Day: 4 Wednesdays Time: 1:15-2:45 p.m. Dates: 9/18; 10/2, 10/16, & 10/30 (every other week) Location: UMass Boston, McCormack Bldg., 3rd FL., Room 204A Facilitator: Dr. Christopher Harding Description: OLLI's on-going series of explorations of the works of the world's greatest (and still most popular!) playwright comes around to Othello, one of Shakespeare’s four great tragedies. With no subplots, its memorable villain Iago, and relatively few characters, it’s one of the Bard’s easiest-to-follow dramas. The overwhelming popularity of Othello throughout the ages is due to its confrontation of racial prejudice, its continuingly relevant exploration of the perceived threat of Muslimism and its focus on two lovers who defied societal bigotry in order to follow their hearts. The every other week meeting format allows students plenty of time to read the play. By the time the first class meets, please buy or borrow from the library any copy of the play as long as the edition has plenty of notes to help clarify the text. The Folger Library edition is recommended for those fairly new to Shakespeare; the Oxford Classics edition, for those more familiar with the Swan of Avon. Whether you're a Shakespeare newbie or diehard "bardolater," join us as we do a close study of the text and compare various screen versions of “The Moor of Venice.”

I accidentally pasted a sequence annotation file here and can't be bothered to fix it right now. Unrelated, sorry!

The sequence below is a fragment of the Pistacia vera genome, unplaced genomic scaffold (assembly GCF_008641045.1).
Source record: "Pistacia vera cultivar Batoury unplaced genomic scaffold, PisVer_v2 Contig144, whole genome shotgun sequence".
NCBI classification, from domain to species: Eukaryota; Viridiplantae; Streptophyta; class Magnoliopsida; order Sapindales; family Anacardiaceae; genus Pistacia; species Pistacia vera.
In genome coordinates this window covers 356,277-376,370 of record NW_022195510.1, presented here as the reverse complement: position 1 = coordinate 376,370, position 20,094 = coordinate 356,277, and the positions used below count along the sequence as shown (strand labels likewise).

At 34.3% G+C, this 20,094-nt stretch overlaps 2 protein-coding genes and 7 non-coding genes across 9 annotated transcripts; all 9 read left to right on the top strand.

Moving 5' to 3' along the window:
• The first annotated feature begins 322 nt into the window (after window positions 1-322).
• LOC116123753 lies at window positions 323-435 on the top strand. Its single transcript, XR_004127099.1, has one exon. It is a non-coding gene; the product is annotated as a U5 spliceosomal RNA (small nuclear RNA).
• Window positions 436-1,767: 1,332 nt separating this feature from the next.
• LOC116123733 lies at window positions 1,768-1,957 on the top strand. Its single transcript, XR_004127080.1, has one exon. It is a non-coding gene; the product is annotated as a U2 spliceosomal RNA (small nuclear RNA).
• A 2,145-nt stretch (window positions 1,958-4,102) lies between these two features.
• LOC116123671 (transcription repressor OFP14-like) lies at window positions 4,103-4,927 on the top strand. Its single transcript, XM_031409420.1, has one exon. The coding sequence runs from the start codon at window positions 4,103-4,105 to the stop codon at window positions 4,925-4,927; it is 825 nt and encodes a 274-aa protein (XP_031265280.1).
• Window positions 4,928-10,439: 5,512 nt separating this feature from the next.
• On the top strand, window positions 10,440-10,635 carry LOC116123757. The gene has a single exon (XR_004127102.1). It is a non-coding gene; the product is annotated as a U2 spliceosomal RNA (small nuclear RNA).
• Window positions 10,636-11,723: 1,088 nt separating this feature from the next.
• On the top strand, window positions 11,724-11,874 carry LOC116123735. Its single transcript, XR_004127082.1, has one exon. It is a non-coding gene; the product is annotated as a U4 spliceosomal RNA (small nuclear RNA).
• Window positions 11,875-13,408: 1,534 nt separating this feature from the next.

Reading the New Yorker
Day: 5 Thursdays Time: 1:15-2:45 p.m. Dates: 9/19-10/17 Location: UMass Boston, Wheatley Bldg., 3rd FL., Room 125 Facilitator: Prudence King Description: Have you ever wished you had more time to devote to reading the New Yorker? If so, you will enjoy this course which is designed to enhance your New Yorker experience. Each week the group will select sections to be read for the following week’s discussion. We may look at Political Science, A Reporter at Large, Letters from Various Countries, Profiles, Fiction, or Poems. Discussions for each reading will be prepared and led by the leader and volunteers. Participants will need easy access to the magazine, either through subscription or a local library. Note: There will be readings assigned for the first meeting of the class.
Postmodern Tragedy: A Look at Arthur Miller’s Death of a Salesman and All My Sons
Day: 6 Saturdays Time: 10-11:30 a.m. Dates: 9/21-10/26 (no class on 9/28) Location: UMass Boston, Wheatley Bldg., 3rd FL., Room 125 Facilitator: Michele Harris Description: "A small man can be just as exhausted as a great man." -Linda, Death of a Salesman Aristotle’s Poetics argues that a successful tragedy must be one where the protagonist can fall from a lofty height—think Othello, Hamlet, Oedipus. Those who have farther to fall—often classically portrayed as royals—have, Aristotle speculated, further to lose. Postmodern Drama, however, challenges this concept of the high-profile protagonist, dwelling instead on the tragedy of the most ordinary man: a failing door-to-door salesman who dreams of being well-liked despite not being able to like himself. In this course, we’ll be reading Arthur Miller’s Death of a Salesman and All My Sons. Prior to the first class, please obtain copies of these plays and read through Act I of Death of a Salesman.
History of Mystery 8: The Private Investigator